PE Schools Get Straw Support

Published 5:09 pm Thursday, April 18, 2013

PRINCE EDWARD – The public hearing on the County's budget plan isn't scheduled until Monday, April 22, but school officials found board support for their latest school funding request Tuesday afternoon.

While it's not a guarantee that funding will be in the pipe, it may offer fewer sleep-challenged nights for school officials needing monies to match state funding for a two percent raise, health insurance increases and an eleventh hour state-funded (with matching local grant) reading specialist position.

The school board-which had originally presented a budget seeking $1.37 million in additional local funds-forwarded a modified request of $240,148. While the state is providing $160,020 for a two percent increase in salary for specific employees that require a $42,391 match, the school board's request also includes $130,779 in additional funding to provide all school workers with the two percent increase.

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Also covered in the request is $90,000 for health insurance renewal for the same coverage and funding for a reading specialist. The General Assembly has provided $39,955 in funds for the school system to hire an early reading specialist to work with elementary school children, but that requires a $19,369 match.

“…The way two of those items work, with the salary increase and the early reading specialist, if we are not able to do that in our budget, then we lose the state revenue that's associated with that-a total of $199,000 for those two items,” Division Superintendent Dr. David Smith informed supervisors.

The superintendent also noted, “…You know the ins and outs of…the equivalent tax increases but it would seem that this is an amount small enough it might fall below anything that would require a tax increase.”

The request reached sympathetic ears and the board even discussed the option of providing an additional $51,800 to get teachers back on their proper pay step (an incremental pay increase based on years of service, which has been frozen in recent years).

It was noted that the school employees have only received a one percent increase and an $800 bonus since 2009.

Hampden District Supervisor Charles McKay sought to confirm that the County has not caught up with its steps (which was confirmed) and asked how County employees would feel about giving the schools the funds to get their steps and the County's employees are behind.

In the end supervisors took a straw poll of sorts of the board for supporting the requested funds for the school, though the board isn't scheduled to adopt a budget until after Monday's public hearing.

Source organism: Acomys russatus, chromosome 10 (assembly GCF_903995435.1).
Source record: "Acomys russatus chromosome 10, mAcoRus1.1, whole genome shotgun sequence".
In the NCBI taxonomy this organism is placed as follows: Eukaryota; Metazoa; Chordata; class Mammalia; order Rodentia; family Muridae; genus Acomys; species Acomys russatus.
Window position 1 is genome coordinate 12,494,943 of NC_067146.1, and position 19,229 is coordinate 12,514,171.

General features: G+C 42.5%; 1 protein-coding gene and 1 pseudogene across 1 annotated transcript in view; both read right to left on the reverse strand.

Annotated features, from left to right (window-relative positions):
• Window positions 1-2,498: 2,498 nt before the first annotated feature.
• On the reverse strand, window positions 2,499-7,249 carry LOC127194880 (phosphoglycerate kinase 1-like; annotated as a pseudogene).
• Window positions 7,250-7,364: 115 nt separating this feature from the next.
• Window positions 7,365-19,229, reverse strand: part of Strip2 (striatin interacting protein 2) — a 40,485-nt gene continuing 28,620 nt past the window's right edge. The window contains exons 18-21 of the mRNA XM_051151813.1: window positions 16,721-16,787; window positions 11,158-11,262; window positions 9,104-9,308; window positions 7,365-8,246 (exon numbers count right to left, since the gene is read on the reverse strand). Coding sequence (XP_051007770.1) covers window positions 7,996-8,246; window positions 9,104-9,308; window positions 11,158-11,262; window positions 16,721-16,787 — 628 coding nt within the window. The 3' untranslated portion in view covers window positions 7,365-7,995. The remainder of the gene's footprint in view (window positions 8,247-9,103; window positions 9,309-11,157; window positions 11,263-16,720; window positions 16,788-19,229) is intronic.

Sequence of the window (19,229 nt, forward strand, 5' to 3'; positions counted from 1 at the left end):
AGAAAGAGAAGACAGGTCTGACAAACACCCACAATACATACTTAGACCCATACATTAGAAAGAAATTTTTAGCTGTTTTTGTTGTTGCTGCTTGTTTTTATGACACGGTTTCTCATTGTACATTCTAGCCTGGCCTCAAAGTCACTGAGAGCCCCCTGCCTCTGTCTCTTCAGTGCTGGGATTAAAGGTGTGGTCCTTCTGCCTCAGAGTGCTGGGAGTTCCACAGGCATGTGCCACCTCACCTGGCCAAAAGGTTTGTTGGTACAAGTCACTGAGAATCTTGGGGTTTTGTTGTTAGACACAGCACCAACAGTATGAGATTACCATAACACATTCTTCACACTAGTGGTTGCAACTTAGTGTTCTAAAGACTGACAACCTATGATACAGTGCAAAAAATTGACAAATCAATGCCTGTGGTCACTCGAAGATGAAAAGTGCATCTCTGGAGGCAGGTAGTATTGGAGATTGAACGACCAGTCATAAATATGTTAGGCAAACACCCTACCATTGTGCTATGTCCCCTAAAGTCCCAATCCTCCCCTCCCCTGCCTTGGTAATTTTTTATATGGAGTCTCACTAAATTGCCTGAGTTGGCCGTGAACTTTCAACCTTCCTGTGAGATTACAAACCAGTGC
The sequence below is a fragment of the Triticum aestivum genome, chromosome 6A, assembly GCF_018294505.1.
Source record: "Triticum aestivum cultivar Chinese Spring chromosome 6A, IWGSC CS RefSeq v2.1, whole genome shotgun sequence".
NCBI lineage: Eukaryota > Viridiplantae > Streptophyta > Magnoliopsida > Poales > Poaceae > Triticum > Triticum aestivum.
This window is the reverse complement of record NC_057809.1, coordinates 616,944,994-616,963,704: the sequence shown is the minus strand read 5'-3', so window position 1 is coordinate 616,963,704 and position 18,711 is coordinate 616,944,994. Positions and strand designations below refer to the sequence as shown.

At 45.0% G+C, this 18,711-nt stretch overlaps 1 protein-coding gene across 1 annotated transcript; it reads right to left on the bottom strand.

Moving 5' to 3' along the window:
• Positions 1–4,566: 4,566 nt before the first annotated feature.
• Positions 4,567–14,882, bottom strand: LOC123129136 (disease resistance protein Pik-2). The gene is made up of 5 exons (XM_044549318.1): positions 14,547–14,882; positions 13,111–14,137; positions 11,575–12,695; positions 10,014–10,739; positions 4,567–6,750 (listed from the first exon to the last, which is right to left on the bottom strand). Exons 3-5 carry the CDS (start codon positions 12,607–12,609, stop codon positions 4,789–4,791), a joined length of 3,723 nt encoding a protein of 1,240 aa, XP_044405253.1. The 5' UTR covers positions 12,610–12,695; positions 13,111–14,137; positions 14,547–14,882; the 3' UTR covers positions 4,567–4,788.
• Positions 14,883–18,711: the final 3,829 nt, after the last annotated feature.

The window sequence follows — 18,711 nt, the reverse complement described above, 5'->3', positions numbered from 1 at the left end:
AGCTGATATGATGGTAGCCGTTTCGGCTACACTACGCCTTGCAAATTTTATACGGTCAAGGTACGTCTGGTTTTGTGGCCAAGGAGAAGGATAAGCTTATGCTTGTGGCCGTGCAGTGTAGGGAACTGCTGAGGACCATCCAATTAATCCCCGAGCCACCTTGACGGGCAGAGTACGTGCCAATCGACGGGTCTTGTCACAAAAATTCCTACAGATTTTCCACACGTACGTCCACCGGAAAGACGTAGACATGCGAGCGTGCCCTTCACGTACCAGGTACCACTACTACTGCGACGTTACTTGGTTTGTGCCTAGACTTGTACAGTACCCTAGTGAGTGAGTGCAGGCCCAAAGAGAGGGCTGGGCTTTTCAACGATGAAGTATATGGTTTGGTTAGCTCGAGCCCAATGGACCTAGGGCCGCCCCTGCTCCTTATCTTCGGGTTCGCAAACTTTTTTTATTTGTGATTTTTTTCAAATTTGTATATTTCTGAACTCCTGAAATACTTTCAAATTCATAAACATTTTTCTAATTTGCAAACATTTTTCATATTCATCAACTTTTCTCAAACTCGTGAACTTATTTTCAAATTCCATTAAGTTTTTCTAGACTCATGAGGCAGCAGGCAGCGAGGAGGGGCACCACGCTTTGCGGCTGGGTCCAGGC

Big Budget Picture

Tuesday's budget work session tackled a number of weighty issues. Working off of the County administrator's budget proposal that had already called for a $500,000 dip into the fund balance, the board-in addition to the school's request-added to the expected draw. If there are no further additions or cuts in a coming work session, the $500,000 figure would be increased to about $1 million.

Still, there are some unknowns for the coming budget year that could make the draw less-the cost for housing prisoners at Piedmont Regional Jail-and whether a new landfill cell will have to be constructed. Bartlett has factored $700,000 as the County's share for costs associated with the jail, but the figure could drop if the Department of Justice accepts certain medical protocols and the possible lowering of medical services costs from anticipated costs as well as funding from more prisoners housed at the facility from a locality outside of the region. Should the County have to close the landfill this year that has been projected to cost $1,150,500.

Among the consensus areas reached by the board in their budget work session:

*The Farmville/Prince Edward Library would be funded at an adjusted request of $204,663, $38,104 more than what Bartlett had proposed.

*Farmville Volunteer Fire Department will receive the same amount of funds as it has in the past, increasing the bottom line by $24,403. Each of the departments would continue to receive the same amount as previously funded.

*The YMCA would receive a total of $168,000, an increase of $23,000 for summer camp. They had requested $45,000 for County programs (an increase of $20,000), but the board held to level funding.

Health Insurance

A procedural error by Chairman William “Buckie” Fore reopened the discussion door on the County's health insurance plan. The board, in an earlier work session, had seemingly agreed to switch plans for workers from a plan that factored a $250 deductible to a $500 deductible for the single subscriber. (The County pays the premium for County workers with employees who seek additional coverage in dual or family plans paying the difference.)

In the previous work session, Vice-Chairman Howard Simpson had made a motion to leave the health care plan as it is; Leigh District Supervisor Don Gantt offered a substitute motion for the new plan.

Supervisors then voted to determine the main motion and, on a 6-2 vote, Gantt's substitute motion was determined to be the main motion. The board, however, failed to take another vote to formally approve the new health care plan.

The board revisited the issue Tuesday and, on a 4-4 vote (with supervisors Fore, Gantt, Jim Wilck and Robert “Bobby” Jones in favor of the new plan and Simpson, Howard “Pete” Campbell, McKay, and Pattie Cooper-Jones opposed), effectively killed Gantt's motion. (A tie vote defeats a motion.) Supervisors needed clarification that they did not need to formally approve the renewal and it is not the case for it to take effect.